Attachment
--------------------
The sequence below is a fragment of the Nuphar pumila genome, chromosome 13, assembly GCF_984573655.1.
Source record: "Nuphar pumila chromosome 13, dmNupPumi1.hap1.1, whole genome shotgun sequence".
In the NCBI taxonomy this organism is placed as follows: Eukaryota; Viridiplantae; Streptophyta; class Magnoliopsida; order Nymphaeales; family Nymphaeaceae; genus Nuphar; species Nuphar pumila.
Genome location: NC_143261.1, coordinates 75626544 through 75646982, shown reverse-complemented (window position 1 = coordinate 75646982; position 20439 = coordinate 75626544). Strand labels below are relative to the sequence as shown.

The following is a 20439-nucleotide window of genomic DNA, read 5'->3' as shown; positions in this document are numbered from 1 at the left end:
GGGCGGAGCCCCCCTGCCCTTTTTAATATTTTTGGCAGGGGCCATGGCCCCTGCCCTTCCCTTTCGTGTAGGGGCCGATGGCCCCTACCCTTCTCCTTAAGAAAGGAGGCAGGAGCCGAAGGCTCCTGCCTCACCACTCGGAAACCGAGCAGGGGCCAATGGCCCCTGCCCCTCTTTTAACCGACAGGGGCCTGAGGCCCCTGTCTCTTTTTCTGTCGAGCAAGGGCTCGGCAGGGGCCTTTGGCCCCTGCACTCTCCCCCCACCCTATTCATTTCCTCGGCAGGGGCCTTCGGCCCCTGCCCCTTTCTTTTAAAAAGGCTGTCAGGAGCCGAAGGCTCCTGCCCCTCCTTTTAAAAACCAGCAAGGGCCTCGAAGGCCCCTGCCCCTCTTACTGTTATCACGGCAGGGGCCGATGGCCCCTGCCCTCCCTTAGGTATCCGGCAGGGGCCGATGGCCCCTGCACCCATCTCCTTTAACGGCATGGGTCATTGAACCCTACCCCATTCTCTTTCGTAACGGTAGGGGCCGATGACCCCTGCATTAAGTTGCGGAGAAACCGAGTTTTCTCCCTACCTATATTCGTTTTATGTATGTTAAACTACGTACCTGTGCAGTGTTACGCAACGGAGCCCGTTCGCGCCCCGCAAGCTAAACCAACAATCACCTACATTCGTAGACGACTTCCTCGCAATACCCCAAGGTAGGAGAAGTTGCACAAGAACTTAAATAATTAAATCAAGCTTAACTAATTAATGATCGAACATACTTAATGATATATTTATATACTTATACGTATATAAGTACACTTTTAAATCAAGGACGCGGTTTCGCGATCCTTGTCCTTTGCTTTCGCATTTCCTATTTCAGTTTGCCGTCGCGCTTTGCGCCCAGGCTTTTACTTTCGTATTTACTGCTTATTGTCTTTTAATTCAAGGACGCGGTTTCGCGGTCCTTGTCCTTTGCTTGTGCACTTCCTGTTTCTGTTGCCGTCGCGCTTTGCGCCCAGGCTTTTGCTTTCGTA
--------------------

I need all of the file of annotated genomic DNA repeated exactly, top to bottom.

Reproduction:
The sequence below is a fragment of the Nuphar pumila genome, chromosome 13, assembly GCF_984573655.1.
Source record: "Nuphar pumila chromosome 13, dmNupPumi1.hap1.1, whole genome shotgun sequence".
In the NCBI taxonomy this organism is placed as follows: Eukaryota; Viridiplantae; Streptophyta; class Magnoliopsida; order Nymphaeales; family Nymphaeaceae; genus Nuphar; species Nuphar pumila.
Genome location: NC_143261.1, coordinates 75626544 through 75646982, shown reverse-complemented (window position 1 = coordinate 75646982; position 20439 = coordinate 75626544). Strand labels below are relative to the sequence as shown.

The following is a 20439-nucleotide window of genomic DNA, read 5'->3' as shown; positions in this document are numbered from 1 at the left end:
GGGCGGAGCCCCCCTGCCCTTTTTAATATTTTTGGCAGGGGCCATGGCCCCTGCCCTTCCCTTTCGTGTAGGGGCCGATGGCCCCTACCCTTCTCCTTAAGAAAGGAGGCAGGAGCCGAAGGCTCCTGCCTCACCACTCGGAAACCGAGCAGGGGCCAATGGCCCCTGCCCCTCTTTTAACCGACAGGGGCCTGAGGCCCCTGTCTCTTTTTCTGTCGAGCAAGGGCTCGGCAGGGGCCTTTGGCCCCTGCACTCTCCCCCCACCCTATTCATTTCCTCGGCAGGGGCCTTCGGCCCCTGCCCCTTTCTTTTAAAAAGGCTGTCAGGAGCCGAAGGCTCCTGCCCCTCCTTTTAAAAACCAGCAAGGGCCTCGAAGGCCCCTGCCCCTCTTACTGTTATCACGGCAGGGGCCGATGGCCCCTGCCCTCCCTTAGGTATCCGGCAGGGGCCGATGGCCCCTGCACCCATCTCCTTTAACGGCATGGGTCATTGAACCCTACCCCATTCTCTTTCGTAACGGTAGGGGCCGATGACCCCTGCATTAAGTTGCGGAGAAACCGAGTTTTCTCCCTACCTATATTCGTTTTATGTATGTTAAACTACGTACCTGTGCAGTGTTACGCAACGGAGCCCGTTCGCGCCCCGCAAGCTAAACCAACAATCACCTACATTCGTAGACGACTTCCTCGCAATACCCCAAGGTAGGAGAAGTTGCACAAGAACTTAAATAATTAAATCAAGCTTAACTAATTAATGATCGAACATACTTAATGATATATTTATATACTTATACGTATATAAGTACACTTTTAAATCAAGGACGCGGTTTCGCGATCCTTGTCCTTTGCTTTCGCATTTCCTATTTCAGTTTGCCGTCGCGCTTTGCGCCCAGGCTTTTACTTTCGTATTTACTGCTTATTGTCTTTTAATTCAAGGACGCGGTTTCGCGGTCCTTGTCCTTTGCTTGTGCACTTCCTGTTTCTGTTGCCGTCGCGCTTTGCGCCCAGGCTTTTGCTTTCGTA